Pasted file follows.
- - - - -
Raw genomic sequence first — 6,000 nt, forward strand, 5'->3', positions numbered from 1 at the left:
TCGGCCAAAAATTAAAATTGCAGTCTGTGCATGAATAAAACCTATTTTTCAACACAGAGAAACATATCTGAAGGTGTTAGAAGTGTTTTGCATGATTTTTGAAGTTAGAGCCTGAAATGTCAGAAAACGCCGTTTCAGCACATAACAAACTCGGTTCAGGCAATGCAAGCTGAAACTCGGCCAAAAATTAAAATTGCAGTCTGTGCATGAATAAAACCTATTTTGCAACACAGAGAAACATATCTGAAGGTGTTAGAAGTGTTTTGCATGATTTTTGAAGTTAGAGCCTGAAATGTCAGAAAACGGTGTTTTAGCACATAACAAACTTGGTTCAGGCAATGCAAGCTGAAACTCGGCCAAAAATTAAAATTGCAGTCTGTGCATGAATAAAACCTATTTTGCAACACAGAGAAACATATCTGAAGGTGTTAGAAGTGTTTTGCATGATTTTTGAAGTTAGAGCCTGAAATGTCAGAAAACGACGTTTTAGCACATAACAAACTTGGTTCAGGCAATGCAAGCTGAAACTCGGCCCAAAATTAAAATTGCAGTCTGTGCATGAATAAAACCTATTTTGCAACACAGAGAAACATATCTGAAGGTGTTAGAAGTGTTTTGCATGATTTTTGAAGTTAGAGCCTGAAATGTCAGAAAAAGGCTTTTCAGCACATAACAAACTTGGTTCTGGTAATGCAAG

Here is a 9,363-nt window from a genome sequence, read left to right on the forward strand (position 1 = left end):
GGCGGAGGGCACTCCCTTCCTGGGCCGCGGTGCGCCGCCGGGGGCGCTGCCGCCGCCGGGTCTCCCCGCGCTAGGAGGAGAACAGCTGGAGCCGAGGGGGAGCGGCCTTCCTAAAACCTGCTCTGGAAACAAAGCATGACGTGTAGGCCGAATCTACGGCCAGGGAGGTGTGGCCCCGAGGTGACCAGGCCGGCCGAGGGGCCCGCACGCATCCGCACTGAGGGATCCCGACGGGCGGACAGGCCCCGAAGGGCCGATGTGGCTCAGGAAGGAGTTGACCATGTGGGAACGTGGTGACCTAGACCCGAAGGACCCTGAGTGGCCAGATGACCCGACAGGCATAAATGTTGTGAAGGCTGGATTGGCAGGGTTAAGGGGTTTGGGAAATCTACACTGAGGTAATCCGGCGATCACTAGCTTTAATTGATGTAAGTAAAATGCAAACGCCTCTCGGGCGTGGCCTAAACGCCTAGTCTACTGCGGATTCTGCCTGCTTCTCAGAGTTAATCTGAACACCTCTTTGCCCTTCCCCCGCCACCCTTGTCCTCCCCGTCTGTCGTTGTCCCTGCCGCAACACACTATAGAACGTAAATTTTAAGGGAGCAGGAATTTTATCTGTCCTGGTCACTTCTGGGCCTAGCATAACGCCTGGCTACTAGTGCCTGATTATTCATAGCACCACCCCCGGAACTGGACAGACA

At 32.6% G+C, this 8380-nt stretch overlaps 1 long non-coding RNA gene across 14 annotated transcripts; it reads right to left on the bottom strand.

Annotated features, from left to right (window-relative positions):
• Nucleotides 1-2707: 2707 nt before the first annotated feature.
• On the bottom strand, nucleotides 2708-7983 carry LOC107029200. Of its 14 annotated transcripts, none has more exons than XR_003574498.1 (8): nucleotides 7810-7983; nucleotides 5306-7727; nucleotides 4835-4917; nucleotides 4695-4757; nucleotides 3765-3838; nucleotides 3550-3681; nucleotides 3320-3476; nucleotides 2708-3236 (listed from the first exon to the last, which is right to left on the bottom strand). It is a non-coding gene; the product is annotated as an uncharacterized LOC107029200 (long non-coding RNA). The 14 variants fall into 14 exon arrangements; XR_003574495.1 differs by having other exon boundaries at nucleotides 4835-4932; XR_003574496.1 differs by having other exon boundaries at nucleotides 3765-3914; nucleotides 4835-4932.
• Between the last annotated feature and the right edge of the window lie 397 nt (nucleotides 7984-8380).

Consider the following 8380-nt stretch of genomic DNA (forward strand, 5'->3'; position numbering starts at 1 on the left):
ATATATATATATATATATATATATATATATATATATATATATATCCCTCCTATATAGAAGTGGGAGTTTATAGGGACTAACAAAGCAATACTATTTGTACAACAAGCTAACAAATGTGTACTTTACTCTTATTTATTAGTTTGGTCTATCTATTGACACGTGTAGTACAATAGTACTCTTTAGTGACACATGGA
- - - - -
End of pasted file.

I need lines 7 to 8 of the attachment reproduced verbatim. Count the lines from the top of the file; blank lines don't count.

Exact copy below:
• Nucleotides 1-2707: 2707 nt before the first annotated feature.
• On the bottom strand, nucleotides 2708-7983 carry LOC107029200. Of its 14 annotated transcripts, none has more exons than XR_003574498.1 (8): nucleotides 7810-7983; nucleotides 5306-7727; nucleotides 4835-4917; nucleotides 4695-4757; nucleotides 3765-3838; nucleotides 3550-3681; nucleotides 3320-3476; nucleotides 2708-3236 (listed from the first exon to the last, which is right to left on the bottom strand). It is a non-coding gene; the product is annotated as an uncharacterized LOC107029200 (long non-coding RNA). The 14 variants fall into 14 exon arrangements; XR_003574495.1 differs by having other exon boundaries at nucleotides 4835-4932; XR_003574496.1 differs by having other exon boundaries at nucleotides 3765-3914; nucleotides 4835-4932.